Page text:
• One day or day one – you decide.
  • You can end up navigating with a compass that doesn’t actually belong to you.
  • By being here, you have given.
  • Trajectory.
  • You are the reason.
  • May it help you to manifest positive things today and every day.
  • The time is now.
  • If you see a turtle on a fence post, you know it didn’t get there alone. Someone had to pick it up and put it there.
  • Settled.
  • Our jobs as humans is to honor ourselves.
  • Be free. Choose you. Amplify your voice and dream louder.

September was full of transitions. The 80-person change management/strategic communications practice I built from scratch and led went to someone else in a re-org. The place where I worked for 8 years dissolved through an acquisition. I automatically started a new job at the company that purchased us with 60-days’ notice. I got aligned to their defense account after 20 years in health care. My Outlook calendar was not transferred as part of the deal. I did not have a leadership role in the new organization – no practice to lead, and no clarity that they even had a similar practice of specialists.

I was truly starting over is every way.

But yet, I wasn’t.

This start began on a foundation of community of coworkers – 1,200 of us started together. This start began on a foundation of experience – I had my commercial, non-profit, and public sector client work to draw upon, as well as work at 3 other consulting firms. This start began on a foundation of mindfulness – I didn’t panic, I didn’t rush in, I didn’t look for the exit hatch. Instead, I simply sat with the phrase, “I’m open to opportunities” and took a lot of deep breaths.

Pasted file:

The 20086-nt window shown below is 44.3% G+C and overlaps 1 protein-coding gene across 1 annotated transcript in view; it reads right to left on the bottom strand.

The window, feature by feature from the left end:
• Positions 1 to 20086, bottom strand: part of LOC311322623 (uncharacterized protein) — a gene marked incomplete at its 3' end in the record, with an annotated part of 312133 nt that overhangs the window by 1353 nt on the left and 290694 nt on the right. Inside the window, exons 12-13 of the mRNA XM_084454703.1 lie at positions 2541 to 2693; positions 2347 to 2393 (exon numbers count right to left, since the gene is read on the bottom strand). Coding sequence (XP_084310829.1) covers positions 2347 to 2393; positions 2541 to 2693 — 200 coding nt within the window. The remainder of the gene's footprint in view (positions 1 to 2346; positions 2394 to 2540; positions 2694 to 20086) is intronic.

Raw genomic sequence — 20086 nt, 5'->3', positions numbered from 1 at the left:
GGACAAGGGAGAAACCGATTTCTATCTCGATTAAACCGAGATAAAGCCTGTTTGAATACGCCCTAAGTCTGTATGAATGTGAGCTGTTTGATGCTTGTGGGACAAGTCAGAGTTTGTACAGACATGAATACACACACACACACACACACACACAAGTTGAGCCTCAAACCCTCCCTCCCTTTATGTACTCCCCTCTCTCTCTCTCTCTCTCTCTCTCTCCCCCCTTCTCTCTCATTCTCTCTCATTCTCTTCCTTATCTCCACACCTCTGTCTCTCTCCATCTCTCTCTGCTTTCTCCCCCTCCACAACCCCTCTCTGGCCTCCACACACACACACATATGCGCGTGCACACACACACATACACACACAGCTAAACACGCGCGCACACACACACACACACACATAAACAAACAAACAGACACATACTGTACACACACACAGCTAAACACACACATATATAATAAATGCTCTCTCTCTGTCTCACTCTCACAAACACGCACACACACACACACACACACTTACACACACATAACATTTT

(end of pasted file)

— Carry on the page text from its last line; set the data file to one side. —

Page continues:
In this transition I found the opportunity to start over with my Outlook calendar. I’m setting it up with a more mindful lens. Mindful of when I am most productive in the day. Mindful of how long certain tasks actually take and to block it accordingly. Mindful of my team and having standing 1:1 time with each person to connect more personally. Mindful to eat away from the computer. Mindful of having a “cherished chat” each week with a co-worker or community member who brings me joy and inspires me.  

In this transition, I found the opportunity to start over with my career goals. I realized that for quite some time I’d focused on the progression of the company’s “career continuum” – what actions and metrics are needed to “level up.” I realized in the silence of not having a practice to run that I’d let the outside voices still my inner voice… that while my career was moving, it was moving in a rapid circular hamster wheel kind of way rather than one driven by my personal goals and core purpose. And, that I needed to really re-access how I most wanted to apply my expertise and passion next.

In this transition, I found the opportunity to start over with my community. As things wound down at Grant Thornton, I took time to connect personally with those who had impacted me – from my deputies and leadership team to mentors and teammates – to thank them. I sent a weekly Monday email to my broader team during the final month together that included self-reflections, links to songs, funny memes, and hope. I reached out to my personal community to share the news and ask for time to reacclimate. I set up “play dates” with my closest friends and had long calls with those farther away to be as refilled with as much joy as possible before I started the new job.

In this transition, I found the opportunity to start over with my identity. For so long, I was “Emily, the lead of Business Change Enablement.” But, that is not who I am… that is what I did. The freedom from roles and expectations gave me space to think about the alignment between my who, my what, and my why. I learned I am not my title. I am so much more.